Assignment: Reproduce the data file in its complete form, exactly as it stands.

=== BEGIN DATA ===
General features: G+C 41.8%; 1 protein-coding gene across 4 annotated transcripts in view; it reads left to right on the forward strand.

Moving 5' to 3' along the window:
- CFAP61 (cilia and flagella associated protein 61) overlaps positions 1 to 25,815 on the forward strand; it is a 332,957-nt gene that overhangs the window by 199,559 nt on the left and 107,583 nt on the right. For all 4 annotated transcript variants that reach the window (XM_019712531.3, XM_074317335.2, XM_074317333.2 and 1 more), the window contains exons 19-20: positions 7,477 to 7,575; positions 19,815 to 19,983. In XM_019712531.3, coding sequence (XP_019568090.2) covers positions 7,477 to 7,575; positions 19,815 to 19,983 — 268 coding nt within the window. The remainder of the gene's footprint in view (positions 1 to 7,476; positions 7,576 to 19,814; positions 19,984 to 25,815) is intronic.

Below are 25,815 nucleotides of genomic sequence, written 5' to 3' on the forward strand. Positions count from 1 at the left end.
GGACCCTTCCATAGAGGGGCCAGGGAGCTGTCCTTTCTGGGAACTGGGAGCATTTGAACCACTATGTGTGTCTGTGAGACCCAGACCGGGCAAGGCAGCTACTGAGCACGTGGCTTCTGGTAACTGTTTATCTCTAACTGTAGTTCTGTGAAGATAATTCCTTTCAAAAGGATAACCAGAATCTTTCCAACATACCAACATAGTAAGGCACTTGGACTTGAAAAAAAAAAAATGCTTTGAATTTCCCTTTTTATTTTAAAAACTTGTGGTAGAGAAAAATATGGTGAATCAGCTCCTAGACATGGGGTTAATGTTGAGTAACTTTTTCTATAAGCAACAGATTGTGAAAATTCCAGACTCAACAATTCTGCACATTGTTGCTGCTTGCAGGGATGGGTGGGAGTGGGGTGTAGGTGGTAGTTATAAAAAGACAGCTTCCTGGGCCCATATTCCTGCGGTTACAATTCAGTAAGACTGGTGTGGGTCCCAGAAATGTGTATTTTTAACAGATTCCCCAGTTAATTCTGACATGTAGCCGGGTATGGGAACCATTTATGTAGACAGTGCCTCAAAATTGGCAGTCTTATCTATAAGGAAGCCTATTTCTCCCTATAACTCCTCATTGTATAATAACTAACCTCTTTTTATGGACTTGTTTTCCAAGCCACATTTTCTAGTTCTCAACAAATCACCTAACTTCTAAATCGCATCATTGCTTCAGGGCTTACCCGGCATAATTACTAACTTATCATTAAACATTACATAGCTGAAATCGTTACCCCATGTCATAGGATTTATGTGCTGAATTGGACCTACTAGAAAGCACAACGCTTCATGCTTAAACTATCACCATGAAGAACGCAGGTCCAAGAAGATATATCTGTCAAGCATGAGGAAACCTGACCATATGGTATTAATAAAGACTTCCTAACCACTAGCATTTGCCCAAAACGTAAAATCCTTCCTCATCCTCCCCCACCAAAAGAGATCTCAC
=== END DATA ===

General features: G+C 41.8%; 1 protein-coding gene across 4 annotated transcripts in view; it reads left to right on the forward strand.

Moving 5' to 3' along the window:
- CFAP61 (cilia and flagella associated protein 61) overlaps positions 1 to 25,815 on the forward strand; it is a 332,957-nt gene that overhangs the window by 199,559 nt on the left and 107,583 nt on the right. For all 4 annotated transcript variants that reach the window (XM_019712531.3, XM_074317335.2, XM_074317333.2 and 1 more), the window contains exons 19-20: positions 7,477 to 7,575; positions 19,815 to 19,983. In XM_019712531.3, coding sequence (XP_019568090.2) covers positions 7,477 to 7,575; positions 19,815 to 19,983 — 268 coding nt within the window. The remainder of the gene's footprint in view (positions 1 to 7,476; positions 7,576 to 19,814; positions 19,984 to 25,815) is intronic.

Below are 25,815 nucleotides of genomic sequence, written 5' to 3' on the forward strand. Positions count from 1 at the left end.
GGACCCTTCCATAGAGGGGCCAGGGAGCTGTCCTTTCTGGGAACTGGGAGCATTTGAACCACTATGTGTGTCTGTGAGACCCAGACCGGGCAAGGCAGCTACTGAGCACGTGGCTTCTGGTAACTGTTTATCTCTAACTGTAGTTCTGTGAAGATAATTCCTTTCAAAAGGATAACCAGAATCTTTCCAACATACCAACATAGTAAGGCACTTGGACTTGAAAAAAAAAAAATGCTTTGAATTTCCCTTTTTATTTTAAAAACTTGTGGTAGAGAAAAATATGGTGAATCAGCTCCTAGACATGGGGTTAATGTTGAGTAACTTTTTCTATAAGCAACAGATTGTGAAAATTCCAGACTCAACAATTCTGCACATTGTTGCTGCTTGCAGGGATGGGTGGGAGTGGGGTGTAGGTGGTAGTTATAAAAAGACAGCTTCCTGGGCCCATATTCCTGCGGTTACAATTCAGTAAGACTGGTGTGGGTCCCAGAAATGTGTATTTTTAACAGATTCCCCAGTTAATTCTGACATGTAGCCGGGTATGGGAACCATTTATGTAGACAGTGCCTCAAAATTGGCAGTCTTATCTATAAGGAAGCCTATTTCTCCCTATAACTCCTCATTGTATAATAACTAACCTCTTTTTATGGACTTGTTTTCCAAGCCACATTTTCTAGTTCTCAACAAATCACCTAACTTCTAAATCGCATCATTGCTTCAGGGCTTACCCGGCATAATTACTAACTTATCATTAAACATTACATAGCTGAAATCGTTACCCCATGTCATAGGATTTATGTGCTGAATTGGACCTACTAGAAAGCACAACGCTTCATGCTTAAACTATCACCATGAAGAACGCAGGTCCAAGAAGATATATCTGTCAAGCATGAGGAAACCTGACCATATGGTATTAATAAAGACTTCCTAACCACTAGCATTTGCCCAAAACGTAAAATCCTTCCTCATCCTCCCCCACCAAAAGAGATCTCAC